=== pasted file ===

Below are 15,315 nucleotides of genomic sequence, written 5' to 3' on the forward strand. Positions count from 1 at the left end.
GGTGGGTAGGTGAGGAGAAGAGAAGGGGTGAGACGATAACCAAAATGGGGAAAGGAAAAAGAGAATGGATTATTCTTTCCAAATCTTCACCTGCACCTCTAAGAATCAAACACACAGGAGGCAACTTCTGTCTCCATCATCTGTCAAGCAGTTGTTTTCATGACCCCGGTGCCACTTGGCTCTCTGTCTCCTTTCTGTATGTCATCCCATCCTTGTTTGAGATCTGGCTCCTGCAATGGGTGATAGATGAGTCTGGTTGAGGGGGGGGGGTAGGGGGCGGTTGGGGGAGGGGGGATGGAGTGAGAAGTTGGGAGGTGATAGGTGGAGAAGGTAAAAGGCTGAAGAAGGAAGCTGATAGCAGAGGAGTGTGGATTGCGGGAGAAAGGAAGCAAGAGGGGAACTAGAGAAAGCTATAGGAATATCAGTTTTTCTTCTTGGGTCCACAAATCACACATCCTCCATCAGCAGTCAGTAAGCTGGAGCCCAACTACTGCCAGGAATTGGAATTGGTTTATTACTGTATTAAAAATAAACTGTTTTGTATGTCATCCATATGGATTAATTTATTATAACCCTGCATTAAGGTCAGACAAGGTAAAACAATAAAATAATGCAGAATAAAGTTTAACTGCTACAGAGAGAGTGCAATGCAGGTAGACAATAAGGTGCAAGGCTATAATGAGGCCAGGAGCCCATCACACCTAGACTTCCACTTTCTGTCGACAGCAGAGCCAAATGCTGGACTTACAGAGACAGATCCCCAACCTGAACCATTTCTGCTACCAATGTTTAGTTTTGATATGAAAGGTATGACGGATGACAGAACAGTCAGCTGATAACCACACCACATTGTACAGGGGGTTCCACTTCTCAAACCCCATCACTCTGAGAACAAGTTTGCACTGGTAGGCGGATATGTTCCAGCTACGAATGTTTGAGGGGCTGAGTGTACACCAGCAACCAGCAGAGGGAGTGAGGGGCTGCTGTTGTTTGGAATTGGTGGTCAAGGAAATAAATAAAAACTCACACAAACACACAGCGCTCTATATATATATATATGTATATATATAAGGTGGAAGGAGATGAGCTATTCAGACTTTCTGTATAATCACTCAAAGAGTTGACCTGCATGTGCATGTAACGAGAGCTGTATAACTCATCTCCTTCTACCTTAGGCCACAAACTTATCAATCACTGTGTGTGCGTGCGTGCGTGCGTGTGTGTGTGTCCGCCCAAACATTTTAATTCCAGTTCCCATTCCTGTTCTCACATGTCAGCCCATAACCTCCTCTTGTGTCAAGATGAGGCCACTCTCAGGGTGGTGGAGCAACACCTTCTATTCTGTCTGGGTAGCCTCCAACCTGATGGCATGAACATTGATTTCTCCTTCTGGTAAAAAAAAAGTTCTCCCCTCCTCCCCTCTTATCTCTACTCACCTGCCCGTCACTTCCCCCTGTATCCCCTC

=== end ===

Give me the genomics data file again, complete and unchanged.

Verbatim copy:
Below are 15,315 nucleotides of genomic sequence, written 5' to 3' on the forward strand. Positions count from 1 at the left end.
GGTGGGTAGGTGAGGAGAAGAGAAGGGGTGAGACGATAACCAAAATGGGGAAAGGAAAAAGAGAATGGATTATTCTTTCCAAATCTTCACCTGCACCTCTAAGAATCAAACACACAGGAGGCAACTTCTGTCTCCATCATCTGTCAAGCAGTTGTTTTCATGACCCCGGTGCCACTTGGCTCTCTGTCTCCTTTCTGTATGTCATCCCATCCTTGTTTGAGATCTGGCTCCTGCAATGGGTGATAGATGAGTCTGGTTGAGGGGGGGGGGTAGGGGGCGGTTGGGGGAGGGGGGATGGAGTGAGAAGTTGGGAGGTGATAGGTGGAGAAGGTAAAAGGCTGAAGAAGGAAGCTGATAGCAGAGGAGTGTGGATTGCGGGAGAAAGGAAGCAAGAGGGGAACTAGAGAAAGCTATAGGAATATCAGTTTTTCTTCTTGGGTCCACAAATCACACATCCTCCATCAGCAGTCAGTAAGCTGGAGCCCAACTACTGCCAGGAATTGGAATTGGTTTATTACTGTATTAAAAATAAACTGTTTTGTATGTCATCCATATGGATTAATTTATTATAACCCTGCATTAAGGTCAGACAAGGTAAAACAATAAAATAATGCAGAATAAAGTTTAACTGCTACAGAGAGAGTGCAATGCAGGTAGACAATAAGGTGCAAGGCTATAATGAGGCCAGGAGCCCATCACACCTAGACTTCCACTTTCTGTCGACAGCAGAGCCAAATGCTGGACTTACAGAGACAGATCCCCAACCTGAACCATTTCTGCTACCAATGTTTAGTTTTGATATGAAAGGTATGACGGATGACAGAACAGTCAGCTGATAACCACACCACATTGTACAGGGGGTTCCACTTCTCAAACCCCATCACTCTGAGAACAAGTTTGCACTGGTAGGCGGATATGTTCCAGCTACGAATGTTTGAGGGGCTGAGTGTACACCAGCAACCAGCAGAGGGAGTGAGGGGCTGCTGTTGTTTGGAATTGGTGGTCAAGGAAATAAATAAAAACTCACACAAACACACAGCGCTCTATATATATATATATGTATATATATAAGGTGGAAGGAGATGAGCTATTCAGACTTTCTGTATAATCACTCAAAGAGTTGACCTGCATGTGCATGTAACGAGAGCTGTATAACTCATCTCCTTCTACCTTAGGCCACAAACTTATCAATCACTGTGTGTGCGTGCGTGCGTGCGTGTGTGTGTGTCCGCCCAAACATTTTAATTCCAGTTCCCATTCCTGTTCTCACATGTCAGCCCATAACCTCCTCTTGTGTCAAGATGAGGCCACTCTCAGGGTGGTGGAGCAACACCTTCTATTCTGTCTGGGTAGCCTCCAACCTGATGGCATGAACATTGATTTCTCCTTCTGGTAAAAAAAAAGTTCTCCCCTCCTCCCCTCTTATCTCTACTCACCTGCCCGTCACTTCCCCCTGTATCCCCTC